Friday, November 5, 2010

Slowly but not so surely all the time

So here are some things. Some of them are a little on the old side.

This is a drawing I had in both the MirrOrrM show and the Fat City Wildcat II launch (both at the White House).



And this is a print that I made that was in the Fat City Wildcat II launch as well as Milk Thistle at Function 13.


Drawing for 'I Like What I Know' at the White House, curated by Lyndsey Cope.



Here is a picture of my painting from 99 Red Balloons at Canteen Gallery in Ottawa (see if you can spot mine).

Side note: Canteen is unfortunately closing its doors. Inaas, the owner, is going to keep pursuing artistic projects, but is giving up the Gallery/Store space. I'm sorry to hear that! You were a great addition to the marketplace art community and you will be missed!

Ok last but not least: here are some images of my piece for Ghost Hole II.
I made a print on japanese paper and then kind of dyed them and tore them up and made a little shrine around this cow skull that my friend Richard gave me (a hand - me - down from his old roomate and our mutual friend Michelle, who was going to use it for a photo project but instead decided to go teach english in Thailand).

Here's the drawing:


Here's the Skull:



Oh and here's some images of the installation. One with flash, the others without.





The last one is me. I asked Brandon to take a photo of me next to my art, but instead he just took a photo of me in front of it. Nice job, jerk.



I have spent the past few hours editing a new print, very similar to the one for Ghost Hole, on photoshop and it feels like my brain is bleeding. Or maybe I just think that's what is happening to my brain because that is what looks like what is happening in part of the drawing. And do you know what? I spend most of these hours (its around like 4 or 5 now) without listening to any music.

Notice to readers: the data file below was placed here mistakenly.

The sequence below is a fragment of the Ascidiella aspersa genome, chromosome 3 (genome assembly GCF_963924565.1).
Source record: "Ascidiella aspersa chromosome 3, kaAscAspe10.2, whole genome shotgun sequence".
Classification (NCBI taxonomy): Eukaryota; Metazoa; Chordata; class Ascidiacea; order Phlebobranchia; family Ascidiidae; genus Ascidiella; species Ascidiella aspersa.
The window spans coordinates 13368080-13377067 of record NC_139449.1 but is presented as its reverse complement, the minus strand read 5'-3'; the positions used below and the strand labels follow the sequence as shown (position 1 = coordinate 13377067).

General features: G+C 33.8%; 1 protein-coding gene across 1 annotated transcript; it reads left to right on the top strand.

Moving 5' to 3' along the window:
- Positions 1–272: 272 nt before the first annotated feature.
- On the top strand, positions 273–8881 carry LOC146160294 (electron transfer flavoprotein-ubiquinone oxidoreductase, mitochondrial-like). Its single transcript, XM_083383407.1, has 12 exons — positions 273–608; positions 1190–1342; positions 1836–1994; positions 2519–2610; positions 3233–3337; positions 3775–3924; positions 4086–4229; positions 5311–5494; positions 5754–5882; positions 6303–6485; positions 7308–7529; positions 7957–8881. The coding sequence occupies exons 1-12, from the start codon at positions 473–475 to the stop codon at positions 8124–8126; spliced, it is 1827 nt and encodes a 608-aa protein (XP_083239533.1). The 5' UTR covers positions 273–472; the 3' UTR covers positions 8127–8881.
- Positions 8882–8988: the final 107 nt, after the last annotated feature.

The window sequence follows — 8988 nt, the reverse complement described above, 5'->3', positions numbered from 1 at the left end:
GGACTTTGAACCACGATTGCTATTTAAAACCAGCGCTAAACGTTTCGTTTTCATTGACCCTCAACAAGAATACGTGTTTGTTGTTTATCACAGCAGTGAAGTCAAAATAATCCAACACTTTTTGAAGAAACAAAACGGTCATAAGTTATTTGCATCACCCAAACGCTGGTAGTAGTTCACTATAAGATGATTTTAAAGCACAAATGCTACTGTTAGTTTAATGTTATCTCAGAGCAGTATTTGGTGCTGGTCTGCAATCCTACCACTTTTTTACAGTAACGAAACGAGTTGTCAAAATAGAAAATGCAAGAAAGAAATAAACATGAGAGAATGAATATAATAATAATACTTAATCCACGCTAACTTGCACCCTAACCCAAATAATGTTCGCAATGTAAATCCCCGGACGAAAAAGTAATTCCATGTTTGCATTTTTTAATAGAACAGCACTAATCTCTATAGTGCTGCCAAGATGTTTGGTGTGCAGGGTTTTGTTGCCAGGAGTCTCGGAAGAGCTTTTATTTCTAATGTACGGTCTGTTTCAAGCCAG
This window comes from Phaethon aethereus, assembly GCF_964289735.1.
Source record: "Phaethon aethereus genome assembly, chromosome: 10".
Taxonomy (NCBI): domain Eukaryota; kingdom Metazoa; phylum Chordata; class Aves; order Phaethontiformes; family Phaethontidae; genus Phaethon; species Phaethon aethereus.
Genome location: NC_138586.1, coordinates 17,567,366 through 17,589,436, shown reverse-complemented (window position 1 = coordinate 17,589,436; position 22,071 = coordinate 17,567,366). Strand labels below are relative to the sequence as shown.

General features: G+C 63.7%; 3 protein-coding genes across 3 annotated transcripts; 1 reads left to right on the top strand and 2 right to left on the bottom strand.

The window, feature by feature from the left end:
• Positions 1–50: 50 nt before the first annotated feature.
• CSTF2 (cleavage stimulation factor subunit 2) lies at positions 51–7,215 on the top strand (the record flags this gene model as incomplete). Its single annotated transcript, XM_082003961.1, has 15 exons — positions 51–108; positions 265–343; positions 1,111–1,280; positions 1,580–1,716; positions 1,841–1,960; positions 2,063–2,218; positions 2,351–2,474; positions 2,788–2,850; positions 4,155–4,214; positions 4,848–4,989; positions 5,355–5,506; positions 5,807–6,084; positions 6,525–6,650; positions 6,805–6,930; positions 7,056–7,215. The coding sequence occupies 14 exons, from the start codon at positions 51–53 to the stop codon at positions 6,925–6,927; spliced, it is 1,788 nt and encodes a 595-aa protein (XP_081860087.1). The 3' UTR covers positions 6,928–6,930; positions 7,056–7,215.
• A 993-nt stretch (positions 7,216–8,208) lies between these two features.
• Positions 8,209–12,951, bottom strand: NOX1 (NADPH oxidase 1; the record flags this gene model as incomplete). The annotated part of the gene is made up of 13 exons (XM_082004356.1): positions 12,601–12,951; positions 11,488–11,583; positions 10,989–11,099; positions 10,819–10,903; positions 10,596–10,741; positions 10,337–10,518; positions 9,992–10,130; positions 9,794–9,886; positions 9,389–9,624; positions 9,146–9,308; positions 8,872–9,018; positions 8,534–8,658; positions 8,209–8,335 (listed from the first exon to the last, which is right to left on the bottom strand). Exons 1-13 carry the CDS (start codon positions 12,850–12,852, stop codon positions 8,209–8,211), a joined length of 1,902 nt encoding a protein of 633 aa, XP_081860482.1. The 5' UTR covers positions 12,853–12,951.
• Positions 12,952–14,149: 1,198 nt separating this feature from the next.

Today my prof was talking about art brut and how it was a term originally used to describe art created by mental patients. Then we watched a movie about a paranoid schizophrenic man who was from the UK but moved to New York to be a painter on the streets (not like live on the street but just take a easel out to the sidewalk and paint things). One of the experts, who was a former curator at MOMA (do you like how I don't remember ANYONE'S name?) talks about how outsider art often does not evolve because the works mostly have a similar repetitive quality to them that helps the artist sort of retain their sanity, like the repetitiveness is something calming to hold onto in the the midst of their madness. So I started thinking about the kind of art I make, and the kind of art many many people I know make and I pretty much concluded that we're all nuts.

Also, is it wrong that I really didn't like this guy's art? It had some qualities that I could appreciate for sure, and since he is 'self taught' and all (but I would argue that no one is really self taught/an outsider blabla) but on the whole I was all like this is not something that I like to look at all that much. Is that incredibly insensitive or not PC or something? Sometimes I just want to be a formalist about things and be all like 'I don't think the way that thing looks is good and that is that.'

I had a thought during my insane photoshop hours today that I would like it very much if artist statements were sometimes just a series of adjectives. Not for everyone, but for some people I think that would suit their work very nicely.

Here are the ones I came up with for my drawing today:
-gross, slimy, hairy, sharp, cold, stoney, moist, warm (it can be both things), silly, hard, squishy, slithery, tight, loose, soft, twisty.

I don't think this is coming out quite like I want it to, but its a nice idea and I will get better at this. Sometimes I just don't like writing out a full sentence, and I'm sure plenty of people feel the same way.

I'll post the print when its finished. Also, things are looking up since the last time I posted. I just get frustrated and discouraged and I think I am my own worst enemy most of the time. Which is just silly, because I have to live with myself until I die and I can't keep doing that forever.

XO

2 comments:

Alexis said...

i think it's more important to respect art than it is to like it. you don't have to like it to respect what it does/says/means in a greater context.

can't wait to see what you do with the piece i saw you working on today! it looked awesome and complex

Taya Cornett said...

LOL art brut so good.

MODERN ART- ART BRUT

http://www.youtube.com/watch?v=eP6nY-112Xc